Nonfiction > E.C. Stedman & E.M. Hutchinson, eds. > A Library of American Literature > 1861–1889
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Stedman and Hutchinson, comps.  A Library of American Literature:
An Anthology in Eleven Volumes.  1891.
Vols. IX–XI: Literature of the Republic, Part IV., 1861–1889
 
Stanzas from “Fryeburg”
By Henry Bernard Carpenter (1840–1890)
 
[Poem at Fryeburg, Me., 1882.]

KEARSARGE.

TWO crowns of glory clasp thy calm, chaste brow.
  O ye strong hills, bear witness to my verse,
  Thou “Maledetto,” mountain of the curse,
Chocorua, blasted by thy chief, and thou,
  Kearsarge, slope-shouldered monarch of this vale,        5
  Who gavest thy conquering name to that swift sail
Which caught in Gallic seas the rebel bark,
  And downward drove the Alabama’s pride
  To deep sea-sleep in Cherbourg’s ravening tide,
What time faint Commerce watched a nation’s ark        10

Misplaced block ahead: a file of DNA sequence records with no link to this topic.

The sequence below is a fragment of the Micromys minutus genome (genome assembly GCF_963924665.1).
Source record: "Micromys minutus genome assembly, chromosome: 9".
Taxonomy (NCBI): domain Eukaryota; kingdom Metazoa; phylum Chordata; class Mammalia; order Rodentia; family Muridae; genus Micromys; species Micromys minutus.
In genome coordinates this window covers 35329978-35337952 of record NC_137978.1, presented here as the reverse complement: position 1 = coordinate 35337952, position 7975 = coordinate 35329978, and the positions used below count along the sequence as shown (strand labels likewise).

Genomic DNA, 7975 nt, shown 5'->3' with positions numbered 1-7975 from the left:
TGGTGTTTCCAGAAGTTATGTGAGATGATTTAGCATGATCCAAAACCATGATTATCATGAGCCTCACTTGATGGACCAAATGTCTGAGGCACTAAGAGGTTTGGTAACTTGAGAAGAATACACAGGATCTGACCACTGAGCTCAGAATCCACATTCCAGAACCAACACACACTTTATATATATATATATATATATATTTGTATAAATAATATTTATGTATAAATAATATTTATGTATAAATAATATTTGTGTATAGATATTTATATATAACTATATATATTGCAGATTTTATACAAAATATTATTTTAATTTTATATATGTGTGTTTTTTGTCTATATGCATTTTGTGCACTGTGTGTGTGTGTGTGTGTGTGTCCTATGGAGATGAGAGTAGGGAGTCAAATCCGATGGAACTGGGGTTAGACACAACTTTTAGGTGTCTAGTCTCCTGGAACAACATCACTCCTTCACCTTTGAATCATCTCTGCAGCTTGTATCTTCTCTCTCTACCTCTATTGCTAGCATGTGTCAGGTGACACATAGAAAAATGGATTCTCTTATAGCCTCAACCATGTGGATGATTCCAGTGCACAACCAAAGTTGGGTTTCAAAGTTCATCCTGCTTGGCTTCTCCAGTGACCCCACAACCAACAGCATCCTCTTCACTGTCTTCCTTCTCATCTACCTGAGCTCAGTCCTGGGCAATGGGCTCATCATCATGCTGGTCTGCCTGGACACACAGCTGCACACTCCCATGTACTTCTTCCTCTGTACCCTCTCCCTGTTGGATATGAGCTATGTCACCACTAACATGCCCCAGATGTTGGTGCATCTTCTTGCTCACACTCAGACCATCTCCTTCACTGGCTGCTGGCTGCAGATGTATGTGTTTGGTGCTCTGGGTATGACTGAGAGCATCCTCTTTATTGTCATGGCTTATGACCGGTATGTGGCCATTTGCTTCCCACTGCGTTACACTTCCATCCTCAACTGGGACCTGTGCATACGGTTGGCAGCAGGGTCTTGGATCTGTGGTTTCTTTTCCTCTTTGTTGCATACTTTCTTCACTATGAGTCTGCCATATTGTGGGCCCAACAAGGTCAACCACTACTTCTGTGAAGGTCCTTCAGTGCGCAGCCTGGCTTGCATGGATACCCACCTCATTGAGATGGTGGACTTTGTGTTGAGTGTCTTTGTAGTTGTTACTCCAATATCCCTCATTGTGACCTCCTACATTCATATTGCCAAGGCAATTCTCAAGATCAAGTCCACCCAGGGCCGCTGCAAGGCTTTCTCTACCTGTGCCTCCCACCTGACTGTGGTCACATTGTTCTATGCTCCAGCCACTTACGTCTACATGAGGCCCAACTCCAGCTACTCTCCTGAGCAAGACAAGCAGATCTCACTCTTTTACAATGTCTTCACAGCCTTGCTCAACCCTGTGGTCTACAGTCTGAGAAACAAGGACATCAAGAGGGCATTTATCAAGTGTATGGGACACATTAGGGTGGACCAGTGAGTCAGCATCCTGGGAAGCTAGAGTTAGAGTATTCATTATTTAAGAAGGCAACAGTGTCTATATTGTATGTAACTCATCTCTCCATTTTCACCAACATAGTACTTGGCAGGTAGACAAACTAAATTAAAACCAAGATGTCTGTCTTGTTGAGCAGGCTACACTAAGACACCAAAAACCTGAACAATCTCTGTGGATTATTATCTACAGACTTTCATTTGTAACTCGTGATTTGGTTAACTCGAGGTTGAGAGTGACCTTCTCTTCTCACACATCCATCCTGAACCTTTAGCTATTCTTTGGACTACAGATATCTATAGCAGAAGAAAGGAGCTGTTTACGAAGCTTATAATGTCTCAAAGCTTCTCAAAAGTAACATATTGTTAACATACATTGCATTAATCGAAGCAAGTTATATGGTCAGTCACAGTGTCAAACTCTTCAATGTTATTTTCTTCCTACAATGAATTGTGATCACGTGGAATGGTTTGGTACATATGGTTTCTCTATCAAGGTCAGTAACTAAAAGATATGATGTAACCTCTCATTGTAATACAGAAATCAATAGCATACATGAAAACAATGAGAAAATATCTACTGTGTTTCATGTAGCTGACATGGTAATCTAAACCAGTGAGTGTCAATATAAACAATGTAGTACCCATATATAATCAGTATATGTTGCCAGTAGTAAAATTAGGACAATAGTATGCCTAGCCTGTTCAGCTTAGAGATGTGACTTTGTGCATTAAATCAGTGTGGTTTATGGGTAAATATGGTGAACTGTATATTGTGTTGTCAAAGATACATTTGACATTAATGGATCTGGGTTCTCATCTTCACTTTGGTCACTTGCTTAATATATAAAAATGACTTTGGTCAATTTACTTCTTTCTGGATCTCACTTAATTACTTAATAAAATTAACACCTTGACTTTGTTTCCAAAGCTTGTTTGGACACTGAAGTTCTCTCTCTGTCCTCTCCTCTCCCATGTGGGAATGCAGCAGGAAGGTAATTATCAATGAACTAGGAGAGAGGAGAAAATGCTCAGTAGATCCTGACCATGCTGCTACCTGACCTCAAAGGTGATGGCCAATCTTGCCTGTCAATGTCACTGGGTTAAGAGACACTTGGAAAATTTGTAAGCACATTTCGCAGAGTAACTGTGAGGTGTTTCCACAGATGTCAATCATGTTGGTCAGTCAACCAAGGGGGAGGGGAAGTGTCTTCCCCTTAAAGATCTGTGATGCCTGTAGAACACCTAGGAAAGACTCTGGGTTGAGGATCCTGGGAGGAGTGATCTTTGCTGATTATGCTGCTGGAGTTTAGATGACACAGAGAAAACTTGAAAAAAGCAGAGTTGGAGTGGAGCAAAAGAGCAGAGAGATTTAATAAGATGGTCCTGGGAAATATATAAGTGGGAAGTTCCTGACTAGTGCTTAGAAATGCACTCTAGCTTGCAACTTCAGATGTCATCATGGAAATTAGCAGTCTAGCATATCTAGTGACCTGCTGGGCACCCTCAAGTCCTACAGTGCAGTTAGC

Sinking with shattered side.
 
WEBSTER.

’TWAS Magna Charta’s morning in July,
  When, in that temple reared of old to Truth,
  He rose, in the bronze bloom of blood-bright youth,
To speak what he respake when death was nigh.        15
  Strongly he stood, Olympian-framed, with front
  Like some carved crag where sleeps the lightning’s brunt,
Black, thunderous brows, and thunderous deep-toned speech
  Like Pericles, of whom the people said
  That when he spake it thundered; round him spread        20
The calm of summer nights when the stars teach
  In silence overhead.
 
 
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